It was only after this return that life in southern California would truly begin to take off and still remains a constant roller coaster that I've come to love and expect at all times. (I get bored easily as I'm sure those that know me personally can speak to)
After I returned from Yuma, I was slowly beginning to realize that while life in Southern California and the greater San Diego area was great, (I was living in Oceanside, look it up...) I was very much over life in the suburbs and ready to throw caution to the wind and move over an hour away from work to ever FABULOUS Hillcrest!
I got lucky only after a few weeks of house hunting and I found the prefect bachelor's pad, a quite little two bedroom cottage tucked away near Park Blvd and University Ave. I had never been so excited to begin what felt like by first true taste of adulthood. After all, what makes a man more so than his own place in the heart of one of San Diego's most socially active communities.
Then after five long years of worrying about deployments to any number of wars we were in, to being transferred away from the city that had become home to me, to the fear of having to leave my friends and adopted family that had made Hillcrest feel like a home, I decided that it was time to leave Naval service and pursue a life that didn't involve uniforms. (That is of course unless it's military night at Rich's or you happen to attend one of my "fancy dinner parties"! Those that have been know what I mean...) But there was just one problem, getting out of the Navy almost certainly meant realizing one of my greatest fears, having to leave San Diego!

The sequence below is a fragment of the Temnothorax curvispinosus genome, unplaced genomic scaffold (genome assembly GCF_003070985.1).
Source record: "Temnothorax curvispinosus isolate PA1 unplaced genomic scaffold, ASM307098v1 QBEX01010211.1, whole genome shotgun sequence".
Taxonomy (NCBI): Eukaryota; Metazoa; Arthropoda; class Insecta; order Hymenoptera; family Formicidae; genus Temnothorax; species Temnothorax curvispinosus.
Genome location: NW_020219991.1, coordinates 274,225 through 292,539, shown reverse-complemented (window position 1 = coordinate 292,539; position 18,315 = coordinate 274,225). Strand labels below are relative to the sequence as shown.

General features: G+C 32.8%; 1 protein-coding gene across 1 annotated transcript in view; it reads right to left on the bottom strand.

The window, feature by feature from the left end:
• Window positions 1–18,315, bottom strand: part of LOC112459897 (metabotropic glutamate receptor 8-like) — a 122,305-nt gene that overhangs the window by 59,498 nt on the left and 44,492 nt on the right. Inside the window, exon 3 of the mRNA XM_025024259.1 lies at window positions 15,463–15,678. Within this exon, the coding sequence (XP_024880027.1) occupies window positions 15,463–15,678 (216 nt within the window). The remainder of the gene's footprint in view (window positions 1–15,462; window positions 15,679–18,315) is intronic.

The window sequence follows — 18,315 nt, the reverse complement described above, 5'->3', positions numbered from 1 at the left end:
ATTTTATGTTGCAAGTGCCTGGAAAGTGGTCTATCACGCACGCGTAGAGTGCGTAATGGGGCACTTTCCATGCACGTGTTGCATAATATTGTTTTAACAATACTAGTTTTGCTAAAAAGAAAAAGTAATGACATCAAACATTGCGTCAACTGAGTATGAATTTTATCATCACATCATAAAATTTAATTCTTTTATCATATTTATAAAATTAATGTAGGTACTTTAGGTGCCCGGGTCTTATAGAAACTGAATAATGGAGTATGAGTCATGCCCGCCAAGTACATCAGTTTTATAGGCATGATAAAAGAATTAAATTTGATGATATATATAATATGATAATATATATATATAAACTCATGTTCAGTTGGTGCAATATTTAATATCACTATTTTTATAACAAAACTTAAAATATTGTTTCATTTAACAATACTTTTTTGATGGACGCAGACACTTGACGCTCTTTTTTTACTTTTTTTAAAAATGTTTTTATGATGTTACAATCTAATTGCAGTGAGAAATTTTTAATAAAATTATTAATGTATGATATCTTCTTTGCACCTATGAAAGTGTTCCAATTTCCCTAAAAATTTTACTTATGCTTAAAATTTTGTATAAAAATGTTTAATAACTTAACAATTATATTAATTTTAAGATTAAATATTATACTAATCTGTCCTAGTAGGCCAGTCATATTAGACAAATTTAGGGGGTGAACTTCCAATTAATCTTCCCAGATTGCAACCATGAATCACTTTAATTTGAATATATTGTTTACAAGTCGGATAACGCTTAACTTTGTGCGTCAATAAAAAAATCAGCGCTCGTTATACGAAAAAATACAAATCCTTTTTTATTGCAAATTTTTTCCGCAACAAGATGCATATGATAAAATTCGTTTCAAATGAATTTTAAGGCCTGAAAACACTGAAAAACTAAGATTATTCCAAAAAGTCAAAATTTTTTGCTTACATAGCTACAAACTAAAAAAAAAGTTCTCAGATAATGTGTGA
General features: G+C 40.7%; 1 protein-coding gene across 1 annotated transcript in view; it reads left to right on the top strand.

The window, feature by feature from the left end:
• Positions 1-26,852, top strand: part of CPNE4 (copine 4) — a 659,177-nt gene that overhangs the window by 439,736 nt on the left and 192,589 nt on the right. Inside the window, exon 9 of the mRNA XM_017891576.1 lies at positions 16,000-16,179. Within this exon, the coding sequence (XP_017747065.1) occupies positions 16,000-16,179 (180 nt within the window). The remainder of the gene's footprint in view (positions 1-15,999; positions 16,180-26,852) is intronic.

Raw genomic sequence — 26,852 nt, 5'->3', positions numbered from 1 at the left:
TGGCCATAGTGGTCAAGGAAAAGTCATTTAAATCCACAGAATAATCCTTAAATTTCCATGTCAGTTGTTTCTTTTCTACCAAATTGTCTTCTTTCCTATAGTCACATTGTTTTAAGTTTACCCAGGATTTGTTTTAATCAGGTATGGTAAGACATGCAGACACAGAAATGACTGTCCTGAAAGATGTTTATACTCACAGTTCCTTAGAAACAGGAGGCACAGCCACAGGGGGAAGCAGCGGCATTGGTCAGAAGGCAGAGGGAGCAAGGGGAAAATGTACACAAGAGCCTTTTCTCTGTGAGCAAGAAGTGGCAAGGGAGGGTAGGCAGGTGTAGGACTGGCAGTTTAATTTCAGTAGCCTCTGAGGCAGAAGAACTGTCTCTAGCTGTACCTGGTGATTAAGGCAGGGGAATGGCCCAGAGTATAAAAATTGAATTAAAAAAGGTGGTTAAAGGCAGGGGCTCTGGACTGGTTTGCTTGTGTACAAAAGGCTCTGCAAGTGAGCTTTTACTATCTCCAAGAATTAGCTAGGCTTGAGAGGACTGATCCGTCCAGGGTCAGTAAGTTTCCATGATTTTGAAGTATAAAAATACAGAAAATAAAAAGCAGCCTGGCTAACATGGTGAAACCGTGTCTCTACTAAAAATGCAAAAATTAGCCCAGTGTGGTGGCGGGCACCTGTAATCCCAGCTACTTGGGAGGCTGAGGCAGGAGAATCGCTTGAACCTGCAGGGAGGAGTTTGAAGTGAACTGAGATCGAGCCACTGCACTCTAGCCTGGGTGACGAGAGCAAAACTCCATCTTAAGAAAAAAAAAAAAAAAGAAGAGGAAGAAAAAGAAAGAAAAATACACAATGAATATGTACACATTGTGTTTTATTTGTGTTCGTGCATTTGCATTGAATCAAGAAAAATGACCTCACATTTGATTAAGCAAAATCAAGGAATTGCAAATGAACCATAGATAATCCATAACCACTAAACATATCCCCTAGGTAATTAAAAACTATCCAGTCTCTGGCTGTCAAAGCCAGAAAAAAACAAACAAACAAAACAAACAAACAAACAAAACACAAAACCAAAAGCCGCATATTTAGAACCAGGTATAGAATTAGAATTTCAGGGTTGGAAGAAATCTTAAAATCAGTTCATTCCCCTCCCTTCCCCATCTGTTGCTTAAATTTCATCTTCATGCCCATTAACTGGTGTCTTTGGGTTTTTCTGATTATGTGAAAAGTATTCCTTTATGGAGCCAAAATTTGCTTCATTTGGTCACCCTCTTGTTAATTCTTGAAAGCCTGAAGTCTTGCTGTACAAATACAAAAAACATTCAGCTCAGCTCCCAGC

Yet again, life had other plans. I decided I had worked too hard to get to California and San Diego to just give up and leave. So after realizing I had no chance at all in breaking into the lucrative world of male underwear modeling, I realized that my best bet was to do what everyone does who leaves active military service. To go right back to work for them as a government employee!